• Chris Banks

A million degrees and 20+lbs

I’ll never forget the day I landed in the city. It was like a million degrees and the humidity was just as bad. My bags were overfilled and it was a struggle just to navigate to the train. I hadn’t a clue of where I was going, just texts from my soon to be roommate and the directions maps lended me. It was torture, getting from 1st ave in Manhattan to 36th St in Brooklyn. But once i emerged from the train station my new roommate was there to welcome me, shake my hand and take my bag. I can’t tell you how much of a relief that was. In the car and off we went to my new life, and his apartment! I’ll do my best not to name names in my blog but what I will say about my new roommate was how connected I felt to him, even as we were just beginning to know each other. There was a large gap in age but i never thought twice about it. I’ve heard of a lot of creepy and not good situations young aspiring actors can get themselves into moving to this city, so to have someone I actually felt safe with was entirely and immediately appreciated.

Coming from Southie I was used to my own apartment. (I know, laugh all you want) Getting used to being confined to a room was new to me, and took me a while to get used to. Living across the street from Sunset Park I immediately recognized was a gem and hidden secret. I think you get the best view of lower Manhattan from Sunset Park in Brooklyn. Not to mention the Mexican food!!! Omg did this lil ol’ Irish boy from Southie fall in love immediately.

I get so overwhelmed by all of it. Immediately. Everything NYC is and everything I was used to. This city has a pulse and a vibration. It’s undeniable. Anyone who has left and wants to come back knows the feeling. There’s nothing like it anywhere in the world. I’m assuming. I haven’t traveled much so I wouldn’t know for sure.

It’s funny to write about now having been there for two years because I’m still affected by the city in the same exact way. I just have a better way to blocking out the things or sounds I don’t want to interact with. It’s a truly incredible place to live. There is nowhere else like it on earth, and that’s a testament to this country.

My phone blew up immediately. I had so much to do and I knew I was already making mistakes in my decision making. The first night there I got a job at a local bar. I needed something and I wasn’t going to just be an actor. I worked since I was 13 and always had my own money for food or whatever because my mom was too busy working. That’s why I had to at least get a job my first night there - so I could sleep better lol.

I knew immediately that I wasn’t going to last there. Late ass nights (4am) and I was used to bar backing and bar tending at a hotel - which is so much more money wise. I knew I had to find something else, but what.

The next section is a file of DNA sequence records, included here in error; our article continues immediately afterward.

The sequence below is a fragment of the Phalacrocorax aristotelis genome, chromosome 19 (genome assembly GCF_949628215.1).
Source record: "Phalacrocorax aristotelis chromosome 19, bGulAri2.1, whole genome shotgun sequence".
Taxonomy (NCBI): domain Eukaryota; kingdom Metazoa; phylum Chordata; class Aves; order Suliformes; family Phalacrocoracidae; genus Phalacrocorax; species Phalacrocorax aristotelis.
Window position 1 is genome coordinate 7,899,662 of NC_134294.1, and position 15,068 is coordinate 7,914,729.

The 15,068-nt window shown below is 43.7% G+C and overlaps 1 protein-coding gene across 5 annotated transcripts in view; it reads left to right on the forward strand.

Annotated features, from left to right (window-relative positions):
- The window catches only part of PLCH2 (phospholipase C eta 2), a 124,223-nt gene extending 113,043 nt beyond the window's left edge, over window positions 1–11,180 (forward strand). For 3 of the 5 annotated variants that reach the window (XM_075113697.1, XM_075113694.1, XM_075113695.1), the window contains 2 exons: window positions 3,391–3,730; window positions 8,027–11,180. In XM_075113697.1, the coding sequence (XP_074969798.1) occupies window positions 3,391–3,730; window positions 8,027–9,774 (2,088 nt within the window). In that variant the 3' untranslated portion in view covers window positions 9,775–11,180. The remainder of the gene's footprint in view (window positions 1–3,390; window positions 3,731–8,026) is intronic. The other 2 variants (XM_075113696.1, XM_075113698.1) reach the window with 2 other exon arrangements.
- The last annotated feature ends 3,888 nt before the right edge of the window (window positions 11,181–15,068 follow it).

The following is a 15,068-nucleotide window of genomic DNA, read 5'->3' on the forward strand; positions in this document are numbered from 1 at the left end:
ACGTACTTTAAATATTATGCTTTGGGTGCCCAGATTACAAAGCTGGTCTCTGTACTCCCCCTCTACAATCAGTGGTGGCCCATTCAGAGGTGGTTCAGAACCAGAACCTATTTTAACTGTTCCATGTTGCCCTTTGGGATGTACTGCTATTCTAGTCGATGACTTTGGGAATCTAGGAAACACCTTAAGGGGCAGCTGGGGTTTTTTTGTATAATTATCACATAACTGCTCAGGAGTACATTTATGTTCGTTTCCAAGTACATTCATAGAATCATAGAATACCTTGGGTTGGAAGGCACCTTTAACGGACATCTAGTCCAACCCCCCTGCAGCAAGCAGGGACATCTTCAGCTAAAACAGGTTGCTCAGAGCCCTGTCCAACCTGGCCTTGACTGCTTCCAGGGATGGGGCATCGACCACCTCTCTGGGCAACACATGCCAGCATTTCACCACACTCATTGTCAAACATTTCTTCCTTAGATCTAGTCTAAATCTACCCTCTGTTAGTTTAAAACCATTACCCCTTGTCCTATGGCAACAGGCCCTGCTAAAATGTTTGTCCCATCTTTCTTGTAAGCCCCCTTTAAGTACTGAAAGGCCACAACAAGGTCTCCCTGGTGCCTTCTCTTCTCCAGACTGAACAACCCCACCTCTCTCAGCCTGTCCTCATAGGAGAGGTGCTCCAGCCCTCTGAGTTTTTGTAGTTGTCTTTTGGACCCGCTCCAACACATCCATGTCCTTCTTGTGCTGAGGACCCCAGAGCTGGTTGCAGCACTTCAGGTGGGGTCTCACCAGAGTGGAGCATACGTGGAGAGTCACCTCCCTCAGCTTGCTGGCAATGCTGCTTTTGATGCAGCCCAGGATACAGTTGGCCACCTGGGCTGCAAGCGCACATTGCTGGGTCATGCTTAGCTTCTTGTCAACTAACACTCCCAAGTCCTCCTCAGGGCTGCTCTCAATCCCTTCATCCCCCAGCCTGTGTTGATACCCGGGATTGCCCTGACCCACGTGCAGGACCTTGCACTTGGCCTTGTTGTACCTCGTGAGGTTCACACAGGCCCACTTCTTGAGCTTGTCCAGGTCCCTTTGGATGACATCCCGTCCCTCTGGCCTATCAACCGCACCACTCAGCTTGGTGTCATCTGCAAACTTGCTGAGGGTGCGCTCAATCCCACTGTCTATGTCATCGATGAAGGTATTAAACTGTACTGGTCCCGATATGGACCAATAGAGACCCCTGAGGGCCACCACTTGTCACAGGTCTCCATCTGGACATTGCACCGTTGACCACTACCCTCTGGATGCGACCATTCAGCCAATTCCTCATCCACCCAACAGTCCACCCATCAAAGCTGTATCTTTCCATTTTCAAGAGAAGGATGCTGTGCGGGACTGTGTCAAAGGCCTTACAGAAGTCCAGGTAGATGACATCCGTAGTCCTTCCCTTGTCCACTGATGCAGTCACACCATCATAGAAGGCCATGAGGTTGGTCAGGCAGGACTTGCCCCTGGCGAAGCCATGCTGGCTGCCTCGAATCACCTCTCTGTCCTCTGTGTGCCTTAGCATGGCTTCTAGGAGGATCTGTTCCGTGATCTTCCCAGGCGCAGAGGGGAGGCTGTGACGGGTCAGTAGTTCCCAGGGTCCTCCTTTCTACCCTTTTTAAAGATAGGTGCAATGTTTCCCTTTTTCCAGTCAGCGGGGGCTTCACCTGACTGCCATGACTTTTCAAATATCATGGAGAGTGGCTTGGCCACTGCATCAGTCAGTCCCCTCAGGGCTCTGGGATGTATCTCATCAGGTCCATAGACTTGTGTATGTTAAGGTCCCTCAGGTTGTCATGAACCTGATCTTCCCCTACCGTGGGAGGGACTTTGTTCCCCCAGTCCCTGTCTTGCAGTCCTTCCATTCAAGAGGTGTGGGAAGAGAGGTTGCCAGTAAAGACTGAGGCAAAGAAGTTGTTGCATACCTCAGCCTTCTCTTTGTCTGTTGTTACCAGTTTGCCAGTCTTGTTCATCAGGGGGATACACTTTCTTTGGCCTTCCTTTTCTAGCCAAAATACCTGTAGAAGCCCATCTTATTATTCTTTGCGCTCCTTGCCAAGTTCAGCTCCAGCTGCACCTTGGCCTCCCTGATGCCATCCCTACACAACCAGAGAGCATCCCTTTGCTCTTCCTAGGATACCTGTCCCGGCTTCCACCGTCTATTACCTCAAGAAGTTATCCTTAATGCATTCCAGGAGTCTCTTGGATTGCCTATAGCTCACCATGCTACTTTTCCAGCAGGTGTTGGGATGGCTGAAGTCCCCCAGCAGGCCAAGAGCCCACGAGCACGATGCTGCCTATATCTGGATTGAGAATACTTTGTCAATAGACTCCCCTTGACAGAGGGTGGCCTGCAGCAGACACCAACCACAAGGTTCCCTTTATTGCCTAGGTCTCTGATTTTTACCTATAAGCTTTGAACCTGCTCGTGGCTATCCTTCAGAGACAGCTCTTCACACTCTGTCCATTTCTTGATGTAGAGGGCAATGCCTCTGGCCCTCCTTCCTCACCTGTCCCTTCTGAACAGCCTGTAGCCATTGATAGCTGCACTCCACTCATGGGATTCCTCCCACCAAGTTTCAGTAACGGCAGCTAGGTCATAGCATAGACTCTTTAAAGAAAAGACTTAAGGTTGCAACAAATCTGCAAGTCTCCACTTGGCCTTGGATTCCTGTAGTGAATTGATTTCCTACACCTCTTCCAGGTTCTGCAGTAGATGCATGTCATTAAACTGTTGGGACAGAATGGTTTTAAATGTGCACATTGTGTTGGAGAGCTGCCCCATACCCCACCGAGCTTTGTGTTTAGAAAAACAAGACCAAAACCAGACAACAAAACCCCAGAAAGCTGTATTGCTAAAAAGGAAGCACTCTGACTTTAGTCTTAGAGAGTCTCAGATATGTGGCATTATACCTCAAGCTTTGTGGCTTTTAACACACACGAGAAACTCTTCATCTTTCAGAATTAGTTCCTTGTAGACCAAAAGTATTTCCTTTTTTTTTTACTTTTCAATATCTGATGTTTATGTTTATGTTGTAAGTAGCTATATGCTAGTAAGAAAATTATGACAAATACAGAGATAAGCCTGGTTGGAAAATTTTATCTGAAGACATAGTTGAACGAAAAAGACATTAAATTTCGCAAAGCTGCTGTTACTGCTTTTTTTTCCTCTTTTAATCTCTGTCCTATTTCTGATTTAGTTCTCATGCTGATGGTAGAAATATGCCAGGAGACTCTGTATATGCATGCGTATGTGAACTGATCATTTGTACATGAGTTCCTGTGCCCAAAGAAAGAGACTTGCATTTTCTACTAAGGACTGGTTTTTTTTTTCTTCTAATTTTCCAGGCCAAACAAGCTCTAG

I saw all these postings everyday for models and actors and i just never applied for them. I was too busy trying to shore up my job side so that I could go out there and act like I wanted to and cams here to do.

The job was the most important thing to me. I needed a way to pay rent and the last thing i wanted to be was a bad roommate. I walked dogs in Boston so I thought hey, do that. And so I did. Luckily my place was in Brooklyn, Park Slope actually, and it was gorgeous!!

But holy crap what a workout it was. I had no idea where I was going, who these dogs were, where the houses were, how to open the doors, what the routine is for each dog - nevermind how best to get to my routes or how early to leave, or pretty much anything else. I was entirely clueless and not ready for what I was about to take on getting familiar with not just the area but the dogs the people the day to day life and keeping up with my family who I didn’t want to just lose touch with just because i moved. I moved to better myself professionally and personally.

That summer was the hardest summer of my life. I lost close to 25 pounds from all kinds of factors, no money, sweating, 13 miles on foot everyday, and just the stress of a new city and leaving my life in Boston. I can’t accurately articulate how hard that was because I’m still processing it to be honest.

When I moved I was 181lbs, and now I was looking at 157. A shock that I’m still processing, and getting over. It took a lot of money and time for my body type to gain 25 pounds of muscle, now I lost it all and then some. I was back to my high school weight, and I’m still there today. I need to build myself back up to there, and I will.

All I was doing was work, and not on set yet. I came home for the first time to see Kendrick Lamar with my friend Piro and that was the moment I told myself that I had to quit my dog walking job. It was paying my bills but barely and i was losing so much weight and just generally exhausted. That’s when I thought about simply booking work to survive - and knew I didn’t move to pick up dog poo. I had to quit, I had to throw all of myself into developing myself as an actor. And so I did. I only lasted not even 4 months walking dogs in Brooklyn.

I told myself you’re either going to make it as an actor, or you will go back to law school and be a lawyer. And so now my entire focus was booking anything I could but nothing degrading or the like.

So I did...

There is at least 45 years between myself and my new roommate, but I felt like i already knew him. And every conversation from then on would allow me to know him better. Of course I was wrong, but I was happy to be. Meeting that man and getting to stay in his home, looking back on it, was the single greatest gift I was given. It allowed me to focus on what I needed to, and not on where I laid my head. Something I will always be indebted to him for, and his friendship that I still have to this day will always be cherished. He knows me better than anyone in the city now, something I’m extraordinarily grateful for.

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